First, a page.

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Duce's Wild: Living in the US and more than 200 miles from an LDS temple

Temples were the focus of a recent area broadcast that included our stake in western Montana.

Several times it was mentioned that 15 holy temples of varying sizes have been constructed in the central United States, which includes Chicago to the east and Cardston, Canada, to the west. I assume I wasn’t the only one who felt simultaneous gratitude mixed with covetousness.

Our stake in western Montana is a four-hour drive from four temples. And for many years, we were in a district that encouraged an eight-hour drive to our in-state temple.

Five years ago, President Thomas S. Monson said 85 percent of the worldwide membership of The Church of Jesus Christ of Latter-day Saints lived within 200 miles of a temple (see "The Holy Temple — a Beacon to the World," April 2011). Since then, 20 more temples have been dedicated at various locations around the world, so the percentage of those who live more than 200 miles from a temple has likely shrunk significantly.

For those of us living in that small, worldwide minority of LDS temple attenders who travel more than 200 miles, it feels a tinge like those in various circumstances who accept that timing is not yet right, but wonder if personal weakness is preventing fulfillment of a deep desire.

“Temples are more than stone and mortar," President Monson also said in 2011. "They are filled with faith and fasting. They are built of trials and testimonies. They are sanctified by sacrifice and service.”

So, yes, we have a lot of work to do in all of those areas if our stake members vainly imagine that pins on a map might put our valley on the short list of potential temple sites.

Here’s a few things I've noticed about those in our area:

Seasonal trends: We have many in our area resigned to spending holidays alone because they would never want their children on icy roads traveling over the river and through the woods to grandmother’s house. Around here, our temple attendance has understandable seasonal trends.

Group trips: For many years, our stake rented a bus for temple travel. Since the majority were older folks requiring frequent bathroom breaks, the journey was too long for those watching the clock. Cancelling the bus trips felt both defeating and freeing. Since then, we’ve tried to schedule vanloads of Relief Society sisters to travel together. Last month, only two faithful ladies managed to go. Sadly, I’ve heard more than once from ward members who aren't aware of the new film presentations that were implemented a couple years ago.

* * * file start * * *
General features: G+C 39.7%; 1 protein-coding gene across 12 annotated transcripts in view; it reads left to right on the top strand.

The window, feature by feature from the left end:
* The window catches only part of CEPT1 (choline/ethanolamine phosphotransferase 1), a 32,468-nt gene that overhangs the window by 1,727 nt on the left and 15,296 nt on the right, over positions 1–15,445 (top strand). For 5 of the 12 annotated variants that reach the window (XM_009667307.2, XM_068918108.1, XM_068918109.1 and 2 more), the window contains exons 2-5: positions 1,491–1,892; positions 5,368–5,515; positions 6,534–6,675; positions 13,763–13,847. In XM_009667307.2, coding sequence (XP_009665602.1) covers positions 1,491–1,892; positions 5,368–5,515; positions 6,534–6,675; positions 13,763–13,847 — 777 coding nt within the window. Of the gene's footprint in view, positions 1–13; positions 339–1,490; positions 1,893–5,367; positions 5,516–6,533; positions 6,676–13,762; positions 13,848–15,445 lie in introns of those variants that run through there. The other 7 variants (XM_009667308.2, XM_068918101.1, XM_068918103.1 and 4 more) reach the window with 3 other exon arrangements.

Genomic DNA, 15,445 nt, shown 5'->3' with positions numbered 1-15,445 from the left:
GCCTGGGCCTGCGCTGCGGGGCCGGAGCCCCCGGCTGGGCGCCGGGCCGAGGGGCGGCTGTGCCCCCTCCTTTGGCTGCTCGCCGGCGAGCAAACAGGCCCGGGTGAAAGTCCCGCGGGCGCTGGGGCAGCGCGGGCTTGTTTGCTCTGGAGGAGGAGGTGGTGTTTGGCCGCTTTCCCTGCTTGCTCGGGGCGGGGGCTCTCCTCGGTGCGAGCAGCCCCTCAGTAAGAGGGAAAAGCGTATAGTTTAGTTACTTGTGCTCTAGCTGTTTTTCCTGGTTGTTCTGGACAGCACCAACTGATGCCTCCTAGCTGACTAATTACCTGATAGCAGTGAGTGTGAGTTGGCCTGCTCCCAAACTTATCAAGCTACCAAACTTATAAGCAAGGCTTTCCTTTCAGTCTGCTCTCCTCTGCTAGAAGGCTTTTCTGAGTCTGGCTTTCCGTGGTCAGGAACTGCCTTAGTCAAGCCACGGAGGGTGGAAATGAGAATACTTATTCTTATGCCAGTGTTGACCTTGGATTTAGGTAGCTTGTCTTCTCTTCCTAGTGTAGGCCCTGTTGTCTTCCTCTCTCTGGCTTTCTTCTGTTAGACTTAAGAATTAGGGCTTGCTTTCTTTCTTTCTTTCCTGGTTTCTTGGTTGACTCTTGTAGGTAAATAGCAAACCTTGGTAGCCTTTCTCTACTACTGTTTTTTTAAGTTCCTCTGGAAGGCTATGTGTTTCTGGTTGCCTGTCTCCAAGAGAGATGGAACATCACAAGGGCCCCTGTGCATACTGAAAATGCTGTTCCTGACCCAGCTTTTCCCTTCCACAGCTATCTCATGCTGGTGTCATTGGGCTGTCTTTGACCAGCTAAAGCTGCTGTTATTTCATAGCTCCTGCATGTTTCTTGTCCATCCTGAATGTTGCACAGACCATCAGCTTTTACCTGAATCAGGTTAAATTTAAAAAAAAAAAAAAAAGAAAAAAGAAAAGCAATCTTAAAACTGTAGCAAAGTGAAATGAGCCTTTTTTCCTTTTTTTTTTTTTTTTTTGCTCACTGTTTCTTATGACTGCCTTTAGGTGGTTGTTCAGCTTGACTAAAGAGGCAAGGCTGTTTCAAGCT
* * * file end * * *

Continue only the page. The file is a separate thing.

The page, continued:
Demographics: While every ward is different, ours is reaching a curious plateau. By next year, we might have as many full-time missionaries serving from our ward as children participating in the annual Primary program. All nine of those valiant Primary kids gave a full three-minute talk and sang a special musical number. Together, their singing volume rivaled any 50-kid choir, and we were so proud.

Family history work: Last summer, our stake hosted its first family history booth at our rural county fair. The interest was very encouraging and resulted in new appointments at our family history centers. Our dedicated family history consultants and patrons are working like crazy, and more of us could be doing research so that we can bring our own names to the temple.

Covenant making: While every temple sealing is a celebration on both sides of the veil, it feels incredibly special to look around the room to see hometown loved ones who made the long journey to witness and support. We need to increase the number of endowed members who regularly renew temple covenants and invest in that support if we expect to have the church invest in our area.

For many years, I found myself on the edge of my seat during Saturday sessions of general conference when new temple announcements were usually made. Instead of just keeping my fingers crossed, I’ve got to control what I can control — ensure my daily decisions are temple worthy and encourage my family and ward family to do the same.

Stacie Lloyd Duce is a columnist and magazine editor featured regularly in several Montana and Utah publications. Email: